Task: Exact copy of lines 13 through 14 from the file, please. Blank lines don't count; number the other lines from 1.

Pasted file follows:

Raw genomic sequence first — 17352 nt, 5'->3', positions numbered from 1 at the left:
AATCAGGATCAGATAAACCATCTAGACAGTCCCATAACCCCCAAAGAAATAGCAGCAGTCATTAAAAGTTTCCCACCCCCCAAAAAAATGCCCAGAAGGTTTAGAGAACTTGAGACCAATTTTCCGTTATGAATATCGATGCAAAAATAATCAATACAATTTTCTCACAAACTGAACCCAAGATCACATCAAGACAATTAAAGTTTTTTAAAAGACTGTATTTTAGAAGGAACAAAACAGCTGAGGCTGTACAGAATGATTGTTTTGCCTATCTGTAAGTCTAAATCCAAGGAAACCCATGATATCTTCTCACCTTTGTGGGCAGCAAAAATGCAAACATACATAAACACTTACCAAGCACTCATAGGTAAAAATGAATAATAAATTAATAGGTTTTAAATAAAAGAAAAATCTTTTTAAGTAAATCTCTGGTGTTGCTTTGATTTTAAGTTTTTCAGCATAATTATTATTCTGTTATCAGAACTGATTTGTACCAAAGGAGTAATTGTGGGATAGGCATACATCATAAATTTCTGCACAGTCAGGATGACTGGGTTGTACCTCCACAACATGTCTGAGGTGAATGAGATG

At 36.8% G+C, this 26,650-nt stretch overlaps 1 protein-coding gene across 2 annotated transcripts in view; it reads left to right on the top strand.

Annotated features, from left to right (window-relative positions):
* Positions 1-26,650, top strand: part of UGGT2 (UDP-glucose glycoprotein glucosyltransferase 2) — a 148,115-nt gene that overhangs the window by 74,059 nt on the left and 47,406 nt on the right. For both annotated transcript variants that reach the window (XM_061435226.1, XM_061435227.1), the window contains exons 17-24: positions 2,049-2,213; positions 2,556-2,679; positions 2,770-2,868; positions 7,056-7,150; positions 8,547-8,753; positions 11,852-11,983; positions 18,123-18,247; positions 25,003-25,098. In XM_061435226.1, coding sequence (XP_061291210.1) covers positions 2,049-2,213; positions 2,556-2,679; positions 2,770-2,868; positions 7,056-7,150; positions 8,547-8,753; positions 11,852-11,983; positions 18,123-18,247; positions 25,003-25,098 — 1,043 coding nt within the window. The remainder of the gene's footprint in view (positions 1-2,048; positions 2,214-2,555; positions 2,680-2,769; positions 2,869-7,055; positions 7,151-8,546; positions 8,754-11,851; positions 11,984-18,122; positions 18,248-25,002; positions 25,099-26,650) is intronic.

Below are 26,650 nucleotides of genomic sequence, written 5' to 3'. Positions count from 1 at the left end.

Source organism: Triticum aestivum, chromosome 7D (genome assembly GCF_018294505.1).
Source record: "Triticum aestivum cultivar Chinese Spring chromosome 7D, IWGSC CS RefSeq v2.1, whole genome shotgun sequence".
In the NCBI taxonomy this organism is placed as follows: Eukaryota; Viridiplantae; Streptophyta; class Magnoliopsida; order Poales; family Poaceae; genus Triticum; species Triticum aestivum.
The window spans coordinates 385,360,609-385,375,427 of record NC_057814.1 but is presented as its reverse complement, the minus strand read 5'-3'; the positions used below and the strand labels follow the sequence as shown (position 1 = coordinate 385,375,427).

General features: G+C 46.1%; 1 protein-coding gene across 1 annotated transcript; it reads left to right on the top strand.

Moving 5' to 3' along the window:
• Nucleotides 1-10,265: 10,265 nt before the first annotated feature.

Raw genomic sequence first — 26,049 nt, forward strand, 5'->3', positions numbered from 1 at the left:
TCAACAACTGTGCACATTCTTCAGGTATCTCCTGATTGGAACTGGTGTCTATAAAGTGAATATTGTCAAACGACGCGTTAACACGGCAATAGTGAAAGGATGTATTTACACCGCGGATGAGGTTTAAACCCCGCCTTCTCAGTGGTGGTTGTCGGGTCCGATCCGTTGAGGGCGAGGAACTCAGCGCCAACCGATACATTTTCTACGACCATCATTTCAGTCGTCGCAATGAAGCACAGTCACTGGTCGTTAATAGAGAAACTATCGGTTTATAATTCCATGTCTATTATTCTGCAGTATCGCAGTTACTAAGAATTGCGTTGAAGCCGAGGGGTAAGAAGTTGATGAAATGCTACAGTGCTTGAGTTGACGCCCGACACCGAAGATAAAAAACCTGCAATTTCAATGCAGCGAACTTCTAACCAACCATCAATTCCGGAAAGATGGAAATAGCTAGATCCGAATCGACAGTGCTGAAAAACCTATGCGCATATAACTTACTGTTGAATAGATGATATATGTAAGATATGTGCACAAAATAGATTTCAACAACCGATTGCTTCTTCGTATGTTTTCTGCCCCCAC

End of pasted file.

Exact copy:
• Nucleotides 1-10,265: 10,265 nt before the first annotated feature.

Raw genomic sequence first — 26,049 nt, forward strand, 5'->3', positions numbered from 1 at the left: